What I Know
Like this wise and proactive therapist said, we only have a short period of time with them.” Time is a luxury anyone in this field knows these addicts can not afford. We know it’s now or may be never. We know the odds and we rather they get mad at us, call us names, never want to talk to us again then let them walk out of our door when they are still not ready.
Being ready means the addict has surrendered themselves to the addiction. They must wave the white flag and admit the addiction won. They then need to admit that they can not go on alone. They have already lost and need to trust the experts. Trust them during the most difficult time in their lives. A time where almost everything an addict thought was a truth is no longer. To add to that, combat their brain and retrain it to think differently and overcome their erroneous conditioned thoughts and feelings. Actively tell their brain that it is wrong and almost everything they thought was true isn’t. Whewwwww….. That’s tough!
To make matters even worse…. They must trust these experts to search for wounds to their souls. Then reopen old wounds, possibly stick their hands in the deep cuts and slosh around looking for the root. All without their anesthetic or their drug of choice or their ocean of mendacious calm. They must stand in front of everyone that surrounds them in treatment, bleeding and broken and accept the continuous poking and prodding in order to rip the root right out of them.
Being ready means standing naked in front of this new world of truths where shame and guilt, masks, and superficial waves have no home! Where a public redirection could be a means to ending the feelings of shame and guilt that are often the perpetrators of continued abuse of substances. Being ready means allowing strangers to make you feel everything you have always adamantly avoided, even risking your life not to feel, and not running away. Being ready is saying, “I lost the battle but I am going to win the war, because I deserve it. Because I am worthy.”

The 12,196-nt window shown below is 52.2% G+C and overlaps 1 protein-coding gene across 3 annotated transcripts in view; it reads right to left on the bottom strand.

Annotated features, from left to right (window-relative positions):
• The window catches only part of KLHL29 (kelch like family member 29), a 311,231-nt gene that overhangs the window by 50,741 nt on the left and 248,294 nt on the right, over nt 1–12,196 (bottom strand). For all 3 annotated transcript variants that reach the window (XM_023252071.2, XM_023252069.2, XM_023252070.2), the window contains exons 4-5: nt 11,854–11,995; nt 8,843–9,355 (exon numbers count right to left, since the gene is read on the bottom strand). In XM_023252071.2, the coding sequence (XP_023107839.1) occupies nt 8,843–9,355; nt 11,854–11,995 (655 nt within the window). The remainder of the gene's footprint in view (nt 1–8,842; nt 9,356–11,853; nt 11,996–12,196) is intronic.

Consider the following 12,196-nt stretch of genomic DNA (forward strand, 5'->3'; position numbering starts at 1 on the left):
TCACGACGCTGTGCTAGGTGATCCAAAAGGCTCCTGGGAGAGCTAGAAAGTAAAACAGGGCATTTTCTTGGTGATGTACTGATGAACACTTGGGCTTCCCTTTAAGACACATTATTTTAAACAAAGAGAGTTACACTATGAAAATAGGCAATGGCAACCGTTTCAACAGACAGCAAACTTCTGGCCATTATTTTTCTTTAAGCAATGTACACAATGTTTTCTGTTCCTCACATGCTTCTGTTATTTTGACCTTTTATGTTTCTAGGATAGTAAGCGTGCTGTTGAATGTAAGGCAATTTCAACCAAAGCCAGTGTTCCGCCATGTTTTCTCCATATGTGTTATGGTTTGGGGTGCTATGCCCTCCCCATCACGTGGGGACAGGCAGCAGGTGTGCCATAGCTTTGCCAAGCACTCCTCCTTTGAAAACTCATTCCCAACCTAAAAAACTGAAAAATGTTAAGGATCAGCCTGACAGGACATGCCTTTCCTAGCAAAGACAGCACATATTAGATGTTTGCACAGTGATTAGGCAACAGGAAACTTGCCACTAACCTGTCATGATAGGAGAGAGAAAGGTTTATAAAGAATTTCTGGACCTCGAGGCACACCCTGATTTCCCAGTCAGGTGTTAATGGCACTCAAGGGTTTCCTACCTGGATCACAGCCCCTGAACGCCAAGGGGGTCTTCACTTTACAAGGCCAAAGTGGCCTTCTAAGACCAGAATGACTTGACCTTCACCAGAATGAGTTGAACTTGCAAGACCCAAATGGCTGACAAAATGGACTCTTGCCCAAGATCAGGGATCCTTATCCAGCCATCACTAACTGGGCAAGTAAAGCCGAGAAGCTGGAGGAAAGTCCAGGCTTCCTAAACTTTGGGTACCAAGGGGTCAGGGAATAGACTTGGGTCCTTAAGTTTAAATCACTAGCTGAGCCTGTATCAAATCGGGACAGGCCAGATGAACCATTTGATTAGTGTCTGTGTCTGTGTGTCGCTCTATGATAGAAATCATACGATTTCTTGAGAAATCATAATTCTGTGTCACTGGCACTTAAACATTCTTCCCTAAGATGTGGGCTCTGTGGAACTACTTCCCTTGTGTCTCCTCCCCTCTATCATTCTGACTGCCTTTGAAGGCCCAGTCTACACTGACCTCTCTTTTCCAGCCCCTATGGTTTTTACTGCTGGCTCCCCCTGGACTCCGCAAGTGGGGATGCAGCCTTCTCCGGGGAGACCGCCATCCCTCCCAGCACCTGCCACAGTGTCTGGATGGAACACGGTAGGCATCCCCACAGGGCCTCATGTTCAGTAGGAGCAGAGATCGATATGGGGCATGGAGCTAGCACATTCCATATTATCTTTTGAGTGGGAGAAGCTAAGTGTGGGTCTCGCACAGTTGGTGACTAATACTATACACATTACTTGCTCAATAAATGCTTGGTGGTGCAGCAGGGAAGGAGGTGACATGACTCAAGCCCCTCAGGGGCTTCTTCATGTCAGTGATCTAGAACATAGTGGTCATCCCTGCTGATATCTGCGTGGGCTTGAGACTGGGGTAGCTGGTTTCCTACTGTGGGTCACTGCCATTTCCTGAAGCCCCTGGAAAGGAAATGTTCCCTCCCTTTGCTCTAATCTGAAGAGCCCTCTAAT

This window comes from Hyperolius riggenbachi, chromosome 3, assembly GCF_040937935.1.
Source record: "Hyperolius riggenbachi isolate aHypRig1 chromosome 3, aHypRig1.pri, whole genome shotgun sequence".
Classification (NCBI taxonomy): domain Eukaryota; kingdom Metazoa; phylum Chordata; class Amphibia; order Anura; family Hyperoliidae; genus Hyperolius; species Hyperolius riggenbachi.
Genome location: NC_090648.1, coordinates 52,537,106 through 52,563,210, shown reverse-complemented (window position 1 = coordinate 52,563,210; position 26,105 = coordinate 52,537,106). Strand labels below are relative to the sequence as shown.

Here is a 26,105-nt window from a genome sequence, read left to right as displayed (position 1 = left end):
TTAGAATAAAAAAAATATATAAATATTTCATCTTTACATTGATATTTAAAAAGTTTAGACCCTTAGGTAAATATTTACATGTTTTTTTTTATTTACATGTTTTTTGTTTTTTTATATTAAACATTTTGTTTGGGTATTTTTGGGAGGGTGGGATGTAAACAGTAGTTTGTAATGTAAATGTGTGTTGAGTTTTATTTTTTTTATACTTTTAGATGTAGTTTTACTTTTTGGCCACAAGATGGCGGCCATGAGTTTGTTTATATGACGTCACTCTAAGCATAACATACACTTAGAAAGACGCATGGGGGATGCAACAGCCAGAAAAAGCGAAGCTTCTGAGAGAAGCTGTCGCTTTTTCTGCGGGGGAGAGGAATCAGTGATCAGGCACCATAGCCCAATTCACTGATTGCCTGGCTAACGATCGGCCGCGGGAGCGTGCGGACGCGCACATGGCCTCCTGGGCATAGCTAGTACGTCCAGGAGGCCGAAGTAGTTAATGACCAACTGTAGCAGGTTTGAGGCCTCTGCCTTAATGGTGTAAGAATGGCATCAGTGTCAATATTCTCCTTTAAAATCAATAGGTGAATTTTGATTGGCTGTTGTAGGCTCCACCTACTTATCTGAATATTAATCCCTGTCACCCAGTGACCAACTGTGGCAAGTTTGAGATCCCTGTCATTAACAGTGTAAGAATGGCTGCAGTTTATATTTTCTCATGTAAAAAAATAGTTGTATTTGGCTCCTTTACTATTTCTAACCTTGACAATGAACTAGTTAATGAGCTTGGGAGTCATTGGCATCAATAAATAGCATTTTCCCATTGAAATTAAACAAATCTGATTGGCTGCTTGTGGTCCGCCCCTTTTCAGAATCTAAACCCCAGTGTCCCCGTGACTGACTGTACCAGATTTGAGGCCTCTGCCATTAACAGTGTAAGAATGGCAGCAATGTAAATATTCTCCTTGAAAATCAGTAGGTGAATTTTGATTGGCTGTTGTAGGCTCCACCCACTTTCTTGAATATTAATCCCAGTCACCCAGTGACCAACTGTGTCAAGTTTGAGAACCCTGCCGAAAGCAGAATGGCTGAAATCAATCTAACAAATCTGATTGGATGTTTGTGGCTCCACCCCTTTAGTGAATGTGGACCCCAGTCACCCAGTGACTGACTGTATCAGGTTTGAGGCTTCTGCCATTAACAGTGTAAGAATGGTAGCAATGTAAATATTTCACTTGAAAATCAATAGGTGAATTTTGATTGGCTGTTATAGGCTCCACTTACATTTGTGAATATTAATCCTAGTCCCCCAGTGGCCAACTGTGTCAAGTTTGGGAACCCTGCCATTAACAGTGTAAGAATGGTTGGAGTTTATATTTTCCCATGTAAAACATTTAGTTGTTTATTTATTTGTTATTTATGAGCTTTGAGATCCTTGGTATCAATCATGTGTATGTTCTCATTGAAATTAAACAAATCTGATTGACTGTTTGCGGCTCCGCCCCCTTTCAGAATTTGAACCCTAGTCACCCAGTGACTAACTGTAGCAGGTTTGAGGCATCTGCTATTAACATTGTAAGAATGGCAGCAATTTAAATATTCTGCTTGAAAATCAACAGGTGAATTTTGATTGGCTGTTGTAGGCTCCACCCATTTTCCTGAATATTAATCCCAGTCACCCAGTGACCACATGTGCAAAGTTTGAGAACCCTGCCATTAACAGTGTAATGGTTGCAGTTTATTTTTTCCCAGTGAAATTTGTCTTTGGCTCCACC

What I learned today was that going through treatment is probably the hardest thing anyone could ever do. It is a full on battle with yourself while feeling like everyone that surrounds you just wants to continue hurting you because they encourage the fight as opposed to numb it. It is a time where one is pushed and encouraged to face all of one’s demons at once. It is the hardest work anyone could endure and be willing to endure. Willing to surrender and peel away years of layers of grime. Not knowing what will come up in the next layer and how many layers are left. Feeling uncertain of who one is or where one is going. Sometimes feeling like they are walking in a pitch black world without any hope of light ahead. Fortunately, we are present. Some of us have walked in that same dark world and we understand. We are always there to walk by their side and hold their hand when they need it. Meanwhile reminding them that the light is there, they need to continue walking and not give up. Going through substance abuse treatment is the bravest feat anyone could ever accomplish.
Marie G. Gumá, PsyD (ABD) – Lakehaven Recovery Center
Director of Business Development